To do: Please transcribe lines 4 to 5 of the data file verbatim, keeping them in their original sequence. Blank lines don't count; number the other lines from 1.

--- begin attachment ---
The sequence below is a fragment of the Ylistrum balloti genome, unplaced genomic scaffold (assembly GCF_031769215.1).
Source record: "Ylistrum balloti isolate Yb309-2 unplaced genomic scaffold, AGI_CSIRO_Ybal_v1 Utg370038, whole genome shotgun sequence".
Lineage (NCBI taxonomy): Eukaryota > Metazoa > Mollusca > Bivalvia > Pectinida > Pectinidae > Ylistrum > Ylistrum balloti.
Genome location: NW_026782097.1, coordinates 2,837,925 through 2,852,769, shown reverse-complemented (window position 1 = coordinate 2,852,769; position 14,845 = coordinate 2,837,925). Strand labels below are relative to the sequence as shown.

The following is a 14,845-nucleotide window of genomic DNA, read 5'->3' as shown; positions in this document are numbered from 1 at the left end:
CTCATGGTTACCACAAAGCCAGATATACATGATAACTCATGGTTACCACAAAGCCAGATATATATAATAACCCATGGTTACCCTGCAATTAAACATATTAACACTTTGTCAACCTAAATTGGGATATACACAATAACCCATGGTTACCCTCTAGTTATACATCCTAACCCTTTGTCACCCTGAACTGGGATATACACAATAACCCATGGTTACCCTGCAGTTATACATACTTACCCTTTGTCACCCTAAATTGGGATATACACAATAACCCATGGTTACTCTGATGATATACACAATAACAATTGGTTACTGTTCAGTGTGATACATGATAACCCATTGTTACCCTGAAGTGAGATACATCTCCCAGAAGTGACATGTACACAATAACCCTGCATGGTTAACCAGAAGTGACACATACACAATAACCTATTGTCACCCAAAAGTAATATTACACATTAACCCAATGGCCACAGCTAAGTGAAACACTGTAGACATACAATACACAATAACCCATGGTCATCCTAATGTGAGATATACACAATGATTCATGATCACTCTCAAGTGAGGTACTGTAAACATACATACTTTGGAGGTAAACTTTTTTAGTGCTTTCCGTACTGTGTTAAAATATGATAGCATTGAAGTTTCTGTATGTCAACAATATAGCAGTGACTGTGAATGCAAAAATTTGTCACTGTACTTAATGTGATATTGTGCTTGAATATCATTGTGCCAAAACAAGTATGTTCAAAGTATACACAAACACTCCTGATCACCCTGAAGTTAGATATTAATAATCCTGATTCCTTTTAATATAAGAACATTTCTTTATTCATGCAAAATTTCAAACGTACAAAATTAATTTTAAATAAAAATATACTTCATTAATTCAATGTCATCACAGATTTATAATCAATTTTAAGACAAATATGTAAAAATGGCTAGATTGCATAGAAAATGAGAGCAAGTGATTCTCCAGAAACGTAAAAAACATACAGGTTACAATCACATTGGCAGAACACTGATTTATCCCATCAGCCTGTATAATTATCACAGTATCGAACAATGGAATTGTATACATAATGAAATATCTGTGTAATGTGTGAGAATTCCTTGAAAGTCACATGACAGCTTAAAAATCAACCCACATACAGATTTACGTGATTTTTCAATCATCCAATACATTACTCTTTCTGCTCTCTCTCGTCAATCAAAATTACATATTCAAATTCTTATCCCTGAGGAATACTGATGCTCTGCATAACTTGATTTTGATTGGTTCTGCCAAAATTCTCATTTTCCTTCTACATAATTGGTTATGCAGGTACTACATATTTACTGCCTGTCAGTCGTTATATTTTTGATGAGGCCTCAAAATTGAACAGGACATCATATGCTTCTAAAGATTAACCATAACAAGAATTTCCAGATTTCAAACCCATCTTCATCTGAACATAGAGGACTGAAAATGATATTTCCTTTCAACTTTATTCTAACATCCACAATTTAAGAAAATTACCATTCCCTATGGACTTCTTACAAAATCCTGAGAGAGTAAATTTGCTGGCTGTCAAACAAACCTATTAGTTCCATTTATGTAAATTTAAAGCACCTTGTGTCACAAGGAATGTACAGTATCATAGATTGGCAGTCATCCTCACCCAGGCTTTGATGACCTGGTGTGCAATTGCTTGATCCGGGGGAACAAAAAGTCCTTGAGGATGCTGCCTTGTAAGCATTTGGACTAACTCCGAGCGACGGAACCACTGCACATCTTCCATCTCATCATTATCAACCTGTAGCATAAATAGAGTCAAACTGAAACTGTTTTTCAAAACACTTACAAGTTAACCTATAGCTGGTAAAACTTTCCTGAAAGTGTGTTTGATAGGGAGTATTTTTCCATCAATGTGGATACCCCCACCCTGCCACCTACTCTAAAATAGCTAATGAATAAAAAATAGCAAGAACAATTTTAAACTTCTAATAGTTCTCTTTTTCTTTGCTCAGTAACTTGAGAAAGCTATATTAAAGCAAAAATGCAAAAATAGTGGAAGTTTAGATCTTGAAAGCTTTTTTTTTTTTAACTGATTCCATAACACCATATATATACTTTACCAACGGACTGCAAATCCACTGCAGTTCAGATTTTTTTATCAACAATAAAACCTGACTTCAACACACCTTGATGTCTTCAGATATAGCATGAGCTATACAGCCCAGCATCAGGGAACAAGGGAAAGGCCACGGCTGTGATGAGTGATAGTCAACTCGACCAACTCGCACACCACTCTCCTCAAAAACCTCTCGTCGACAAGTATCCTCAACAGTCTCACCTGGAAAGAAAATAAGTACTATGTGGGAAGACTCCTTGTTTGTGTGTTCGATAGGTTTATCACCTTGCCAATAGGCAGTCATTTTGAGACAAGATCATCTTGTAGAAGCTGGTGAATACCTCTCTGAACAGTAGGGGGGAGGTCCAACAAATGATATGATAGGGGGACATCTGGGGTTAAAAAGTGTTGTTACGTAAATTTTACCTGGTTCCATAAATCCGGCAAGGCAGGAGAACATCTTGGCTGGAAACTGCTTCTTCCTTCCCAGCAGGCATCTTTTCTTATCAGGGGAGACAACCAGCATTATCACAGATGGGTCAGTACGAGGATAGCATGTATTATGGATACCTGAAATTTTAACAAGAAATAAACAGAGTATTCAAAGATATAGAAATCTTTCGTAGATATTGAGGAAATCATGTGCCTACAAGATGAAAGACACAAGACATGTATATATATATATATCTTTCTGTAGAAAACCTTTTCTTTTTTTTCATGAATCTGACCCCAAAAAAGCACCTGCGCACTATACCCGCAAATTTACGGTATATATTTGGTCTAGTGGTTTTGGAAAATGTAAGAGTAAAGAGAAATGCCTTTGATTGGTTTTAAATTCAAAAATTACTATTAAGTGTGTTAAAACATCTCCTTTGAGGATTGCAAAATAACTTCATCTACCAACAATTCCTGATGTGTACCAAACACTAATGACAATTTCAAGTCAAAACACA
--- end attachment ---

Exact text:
Genome location: NW_026782097.1, coordinates 2,837,925 through 2,852,769, shown reverse-complemented (window position 1 = coordinate 2,852,769; position 14,845 = coordinate 2,837,925). Strand labels below are relative to the sequence as shown.

The following is a 14,845-nucleotide window of genomic DNA, read 5'->3' as shown; positions in this document are numbered from 1 at the left end: